Cars image-15-e1458628233159

Published on March 23rd, 2016 | by James Ayre

11

EV Sales In Canada Increased By 32% In 2015, Tesla Sales Increased 137%

March 23rd, 2016 by  

Originally published on EV Obsession.

Electric vehicle sales saw a year-on-year increase of around 32% in Canada in 2015 — with total sales numbers rising to 6,933 from 5,235 in 2014 — according to the latest figures from EV Volumes.

These numbers mean that while the Canadian electric vehicle market — inclusive of both all-electric (EV) and plug-in hybrid (PHEV) offerings — didn’t grow as rapidly as the Chinese and European ones did, it also didn’t contract like the US one did.

image-15-e1458628233159

Interestingly, while the overall market only grew 32%, Tesla Model S sales actually grew 137%, similar to the trend seen in the US market where Tesla’s growth completely eclipsed that of other manufacturers.

Also worth noting, in Canada the lack of offerings worked to the advantage of Nissan and Chevy. Both the Nissan LEAF and the Chevy Volt managed to maintain a higher market share in Canada than elsewhere during the year thanks to the dearth of new competition.

EV Volumes provides more:

Canada sales increased from 5235 to 6933 Plug-ins and the pace was particularly strong in Q4 with 84% volume increase vs Q4 of 2014. January and February 2016 showed few signs of “hangovers” from possible year-end campaigns; 22% rsp. 61% more plug-ins were delivered. The new Volt has a large part in this development and it’s back for the pole position in 2016.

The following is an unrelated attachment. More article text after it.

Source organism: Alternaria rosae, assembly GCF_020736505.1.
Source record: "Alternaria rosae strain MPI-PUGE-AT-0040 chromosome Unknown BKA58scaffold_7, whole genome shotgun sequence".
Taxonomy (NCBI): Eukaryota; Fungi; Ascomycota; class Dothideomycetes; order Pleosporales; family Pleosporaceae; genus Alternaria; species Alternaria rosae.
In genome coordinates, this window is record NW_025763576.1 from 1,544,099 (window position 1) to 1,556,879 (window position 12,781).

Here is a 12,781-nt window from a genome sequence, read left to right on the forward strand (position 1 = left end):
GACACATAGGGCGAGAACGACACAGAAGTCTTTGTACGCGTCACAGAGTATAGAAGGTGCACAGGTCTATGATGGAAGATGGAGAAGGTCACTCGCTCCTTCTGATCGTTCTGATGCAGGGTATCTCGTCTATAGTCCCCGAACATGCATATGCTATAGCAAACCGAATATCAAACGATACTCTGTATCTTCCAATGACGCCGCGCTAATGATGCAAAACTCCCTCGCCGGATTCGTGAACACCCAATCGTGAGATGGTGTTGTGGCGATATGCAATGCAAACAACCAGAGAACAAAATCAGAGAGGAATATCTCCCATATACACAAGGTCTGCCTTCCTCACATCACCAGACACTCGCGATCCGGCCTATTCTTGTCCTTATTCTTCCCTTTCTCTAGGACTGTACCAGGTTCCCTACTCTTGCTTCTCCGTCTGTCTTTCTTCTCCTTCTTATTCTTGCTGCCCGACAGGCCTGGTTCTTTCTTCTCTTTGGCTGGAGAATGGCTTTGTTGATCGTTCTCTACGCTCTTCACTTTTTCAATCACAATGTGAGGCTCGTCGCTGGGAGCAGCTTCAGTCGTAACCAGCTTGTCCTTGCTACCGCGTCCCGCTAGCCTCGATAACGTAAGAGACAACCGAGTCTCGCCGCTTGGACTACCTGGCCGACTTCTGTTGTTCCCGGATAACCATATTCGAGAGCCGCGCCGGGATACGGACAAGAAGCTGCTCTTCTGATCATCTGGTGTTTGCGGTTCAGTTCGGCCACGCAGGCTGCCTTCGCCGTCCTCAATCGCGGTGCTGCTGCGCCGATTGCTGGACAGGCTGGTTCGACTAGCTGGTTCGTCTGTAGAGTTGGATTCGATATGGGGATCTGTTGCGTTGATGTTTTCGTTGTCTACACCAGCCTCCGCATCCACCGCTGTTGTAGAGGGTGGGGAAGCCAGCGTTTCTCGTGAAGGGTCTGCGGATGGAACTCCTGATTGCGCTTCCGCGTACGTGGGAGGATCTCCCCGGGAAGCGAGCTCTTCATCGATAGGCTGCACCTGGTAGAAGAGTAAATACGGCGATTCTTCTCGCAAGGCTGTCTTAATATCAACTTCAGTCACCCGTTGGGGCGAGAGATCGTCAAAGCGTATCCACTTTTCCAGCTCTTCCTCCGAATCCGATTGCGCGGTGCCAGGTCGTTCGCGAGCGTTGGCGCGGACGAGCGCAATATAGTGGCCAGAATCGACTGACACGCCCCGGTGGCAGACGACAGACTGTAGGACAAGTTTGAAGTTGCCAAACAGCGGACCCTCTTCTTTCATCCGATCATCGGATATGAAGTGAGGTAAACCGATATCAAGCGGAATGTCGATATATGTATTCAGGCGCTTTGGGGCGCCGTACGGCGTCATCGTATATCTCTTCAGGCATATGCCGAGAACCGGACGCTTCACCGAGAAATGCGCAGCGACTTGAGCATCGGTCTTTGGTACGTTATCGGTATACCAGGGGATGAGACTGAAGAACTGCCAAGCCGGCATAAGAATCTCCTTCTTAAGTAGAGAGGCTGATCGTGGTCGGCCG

Market share, as % of the Canadian light vehicle market, is still low. It increased from 0.28% in 2014 to 0.37% in 2015, rank 20 among over 40 markets we are tracking. Plug-in vehicles have a short history in Canada and their population was only around 18,500 at the end of February.

image-18

The Chevy Volt is responsible for a huge portion of the overall PHEV market share in the country, so the quarterly changes seen illustrated in the image above are largely down to changes in Volt sales. The introduction of the next-generation Volt during Quarter 4 was largely responsible for the change in PHEV sales seen then.

Overall, the Tesla Model S held a 29% market share in Canada during 2015; the Chevy Volt a 22% market share; and the Nissan LEAF a 21% market share. No other electric offerings possessed a greater than 5% market share in 2015.

Image Credits: EV Volumes

Reprinted with permission.

 
 
Drive an electric car? Complete one of our short surveys for our next electric car report.
 
Keep up to date with all the hottest cleantech news by subscribing to our (free) cleantech newsletter, or keep an eye on sector-specific news by getting our (also free) solar energy newsletter, electric vehicle newsletter, or wind energy newsletter.
 

Tags: ,


About the Author

's background is predominantly in geopolitics and history, but he has an obsessive interest in pretty much everything. After an early life spent in the Imperial Free City of Dortmund, James followed the river Ruhr to Cofbuokheim, where he attended the University of Astnide. And where he also briefly considered entering the coal mining business. He currently writes for a living, on a broad variety of subjects, ranging from science, to politics, to military history, to renewable energy. You can follow his work on Google+.



  • Car

    Yeah, EV sales only sell in Socialist Countries, but in America, everyone sticks with Muscle and Performance when buying top notch.

    • Bob_Wallace

      Keep on pleasuring that chicken, bubba….

    • Martin